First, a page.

The High Court’s decision clarifies how employers, particularly those with a workforce consisting of part-time employees and shift workers, may comply with the FW Act. Employers should review and update payroll systems as necessary, especially if current payroll systems are based upon the previous Full Federal Court interpretation of a “day.” In addition, employers should review their current accrual levels to ensure that they are correct. If accrual levels are incorrect, this could lead to employees’ having accrued less or more personal/carer’s leave than they are entitled to and/or receiving the wrong amount of pay when on personal/carer’s leave.

Although the High Court did not address annual leave in detail, it is likely that the FW Act’s annual leave provisions (provided for in Section 87) that entitle employees to “4 weeks” of annual leave should be calculated similarly, based on employees’ “ordinary hours” of work.

The High Court’s decision, however, will not affect employees covered by enterprise agreements or contracts of employment that provide for a different leave entitlement under the FW Act, depending on the language of such contracts.

As we have previously highlighted, many countries have introduced creative new approaches to address the economic realities of the COVID-19 pandemic.  As employees continue to work from home and employers reconsider whether employees must return to the workplace at all, some jurisdictions are implementing measures to accommodate the needs and interests of both employers and employees in the ever-changing and evolving employment environment.  Luxembourg is yet another example of a country that has sought to develop solutions with its neighboring nations to ease the economic burden of the COVID-19 pandemic on workers.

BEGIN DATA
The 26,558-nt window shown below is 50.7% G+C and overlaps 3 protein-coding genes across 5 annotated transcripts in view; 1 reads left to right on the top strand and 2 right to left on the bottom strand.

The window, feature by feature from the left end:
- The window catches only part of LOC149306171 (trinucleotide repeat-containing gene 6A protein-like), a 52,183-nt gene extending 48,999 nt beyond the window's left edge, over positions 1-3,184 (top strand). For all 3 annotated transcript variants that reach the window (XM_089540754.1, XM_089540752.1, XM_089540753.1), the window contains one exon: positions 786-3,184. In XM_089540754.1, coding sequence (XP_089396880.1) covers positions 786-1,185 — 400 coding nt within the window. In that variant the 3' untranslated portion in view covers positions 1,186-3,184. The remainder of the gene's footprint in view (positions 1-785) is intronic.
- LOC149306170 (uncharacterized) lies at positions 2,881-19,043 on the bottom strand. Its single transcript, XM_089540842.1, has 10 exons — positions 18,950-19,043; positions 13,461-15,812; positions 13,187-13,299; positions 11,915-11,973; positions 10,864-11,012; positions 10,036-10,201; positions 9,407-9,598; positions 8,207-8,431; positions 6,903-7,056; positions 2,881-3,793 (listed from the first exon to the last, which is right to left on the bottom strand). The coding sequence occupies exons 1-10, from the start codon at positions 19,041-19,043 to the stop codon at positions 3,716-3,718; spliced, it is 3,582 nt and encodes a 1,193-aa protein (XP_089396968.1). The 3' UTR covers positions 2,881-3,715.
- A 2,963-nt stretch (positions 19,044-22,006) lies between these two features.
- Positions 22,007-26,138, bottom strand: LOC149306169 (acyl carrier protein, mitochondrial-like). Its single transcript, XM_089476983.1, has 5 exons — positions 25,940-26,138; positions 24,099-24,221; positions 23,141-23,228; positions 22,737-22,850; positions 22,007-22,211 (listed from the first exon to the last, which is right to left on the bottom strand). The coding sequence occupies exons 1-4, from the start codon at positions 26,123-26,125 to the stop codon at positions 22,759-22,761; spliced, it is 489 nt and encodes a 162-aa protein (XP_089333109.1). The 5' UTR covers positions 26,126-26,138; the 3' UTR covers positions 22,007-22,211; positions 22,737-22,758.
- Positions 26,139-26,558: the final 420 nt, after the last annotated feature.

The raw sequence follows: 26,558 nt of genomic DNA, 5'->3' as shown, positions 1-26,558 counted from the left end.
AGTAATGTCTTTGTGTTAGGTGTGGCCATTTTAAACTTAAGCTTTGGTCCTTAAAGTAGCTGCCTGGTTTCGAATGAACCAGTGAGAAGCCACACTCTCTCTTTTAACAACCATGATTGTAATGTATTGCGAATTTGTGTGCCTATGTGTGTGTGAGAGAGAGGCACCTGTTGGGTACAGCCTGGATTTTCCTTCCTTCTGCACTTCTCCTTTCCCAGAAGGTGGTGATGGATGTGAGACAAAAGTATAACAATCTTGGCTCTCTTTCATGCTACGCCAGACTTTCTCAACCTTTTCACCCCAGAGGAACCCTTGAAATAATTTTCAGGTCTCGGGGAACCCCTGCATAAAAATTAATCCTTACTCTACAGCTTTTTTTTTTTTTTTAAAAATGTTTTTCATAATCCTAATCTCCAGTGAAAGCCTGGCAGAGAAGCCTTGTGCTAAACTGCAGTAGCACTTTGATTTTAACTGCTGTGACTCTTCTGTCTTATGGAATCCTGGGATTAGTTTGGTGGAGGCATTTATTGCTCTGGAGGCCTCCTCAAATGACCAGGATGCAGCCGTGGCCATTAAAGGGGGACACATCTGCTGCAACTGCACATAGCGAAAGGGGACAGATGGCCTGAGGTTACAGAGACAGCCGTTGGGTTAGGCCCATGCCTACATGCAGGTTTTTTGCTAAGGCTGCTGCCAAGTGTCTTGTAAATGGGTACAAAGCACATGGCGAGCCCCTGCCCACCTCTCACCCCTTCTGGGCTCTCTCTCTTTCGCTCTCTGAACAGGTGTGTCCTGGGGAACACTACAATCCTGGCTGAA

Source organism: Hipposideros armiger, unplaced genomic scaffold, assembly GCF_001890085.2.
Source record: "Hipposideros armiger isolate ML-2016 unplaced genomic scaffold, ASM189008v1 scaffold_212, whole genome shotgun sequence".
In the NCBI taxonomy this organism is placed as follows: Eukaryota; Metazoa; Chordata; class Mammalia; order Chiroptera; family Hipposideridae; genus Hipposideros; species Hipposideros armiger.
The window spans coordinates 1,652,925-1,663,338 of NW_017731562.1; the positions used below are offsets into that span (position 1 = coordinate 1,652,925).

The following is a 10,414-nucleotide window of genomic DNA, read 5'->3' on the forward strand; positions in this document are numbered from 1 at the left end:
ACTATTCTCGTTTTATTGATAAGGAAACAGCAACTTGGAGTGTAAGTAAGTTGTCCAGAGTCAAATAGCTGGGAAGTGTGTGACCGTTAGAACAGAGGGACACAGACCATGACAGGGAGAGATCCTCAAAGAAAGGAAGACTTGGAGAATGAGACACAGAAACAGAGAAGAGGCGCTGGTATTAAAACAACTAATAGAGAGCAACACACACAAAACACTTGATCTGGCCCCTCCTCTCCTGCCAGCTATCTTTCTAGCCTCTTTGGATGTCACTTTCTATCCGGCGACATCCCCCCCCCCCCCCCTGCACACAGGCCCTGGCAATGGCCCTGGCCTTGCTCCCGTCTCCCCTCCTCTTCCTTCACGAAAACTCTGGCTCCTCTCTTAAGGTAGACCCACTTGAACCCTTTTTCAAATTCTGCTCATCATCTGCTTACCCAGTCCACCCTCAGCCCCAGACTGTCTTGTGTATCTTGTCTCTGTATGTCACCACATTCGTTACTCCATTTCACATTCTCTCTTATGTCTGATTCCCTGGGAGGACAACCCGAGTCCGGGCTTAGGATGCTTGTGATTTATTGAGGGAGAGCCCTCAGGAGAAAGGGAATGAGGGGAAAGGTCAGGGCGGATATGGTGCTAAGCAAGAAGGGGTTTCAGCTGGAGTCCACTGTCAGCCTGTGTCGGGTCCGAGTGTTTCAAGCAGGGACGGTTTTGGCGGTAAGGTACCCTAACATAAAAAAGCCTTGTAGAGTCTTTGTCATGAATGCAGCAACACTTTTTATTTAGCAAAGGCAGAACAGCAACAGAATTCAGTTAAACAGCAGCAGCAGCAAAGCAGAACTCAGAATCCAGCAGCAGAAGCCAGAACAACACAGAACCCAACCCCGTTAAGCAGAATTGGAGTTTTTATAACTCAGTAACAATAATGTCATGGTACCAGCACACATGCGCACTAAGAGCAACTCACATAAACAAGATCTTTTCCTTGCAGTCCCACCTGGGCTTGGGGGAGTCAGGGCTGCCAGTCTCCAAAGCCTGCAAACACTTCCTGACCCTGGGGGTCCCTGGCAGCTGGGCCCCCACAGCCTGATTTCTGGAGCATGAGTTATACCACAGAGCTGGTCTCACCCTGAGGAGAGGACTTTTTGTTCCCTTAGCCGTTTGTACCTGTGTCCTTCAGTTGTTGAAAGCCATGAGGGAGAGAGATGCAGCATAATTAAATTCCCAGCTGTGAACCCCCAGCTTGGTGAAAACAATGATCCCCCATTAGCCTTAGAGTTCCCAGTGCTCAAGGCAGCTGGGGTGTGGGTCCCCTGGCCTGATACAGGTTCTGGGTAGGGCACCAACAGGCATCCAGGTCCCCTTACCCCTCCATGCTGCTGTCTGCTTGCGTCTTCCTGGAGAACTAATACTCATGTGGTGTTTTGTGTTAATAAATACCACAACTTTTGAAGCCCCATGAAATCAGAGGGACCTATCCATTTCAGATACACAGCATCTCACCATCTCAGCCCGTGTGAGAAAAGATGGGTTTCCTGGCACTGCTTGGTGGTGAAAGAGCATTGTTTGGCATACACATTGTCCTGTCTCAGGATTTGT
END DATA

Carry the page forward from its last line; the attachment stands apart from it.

Cross-Border Tax Implications

At the beginning of the COVID-19 pandemic, the Luxembourg authorities worked with their counterparts in Belgium, France and Germany to develop measures to minimize the tax impact of the COVID-19 pandemic.  The four European governments recognized that telework would be required to accommodate many cross-border workers and determined that applicable tax convention requirements would need to be relaxed in the COVID-19 world.  These earlier tax conventions provided that cross-border workers may telework from their home country for up to a certain number of days (e.g., 19 days for German workers, 24 days for Belgian workers and 29 days for French workers who work remotely in their home country for the benefit of their Luxembourg employers) without the related remuneration being taxed in their home country.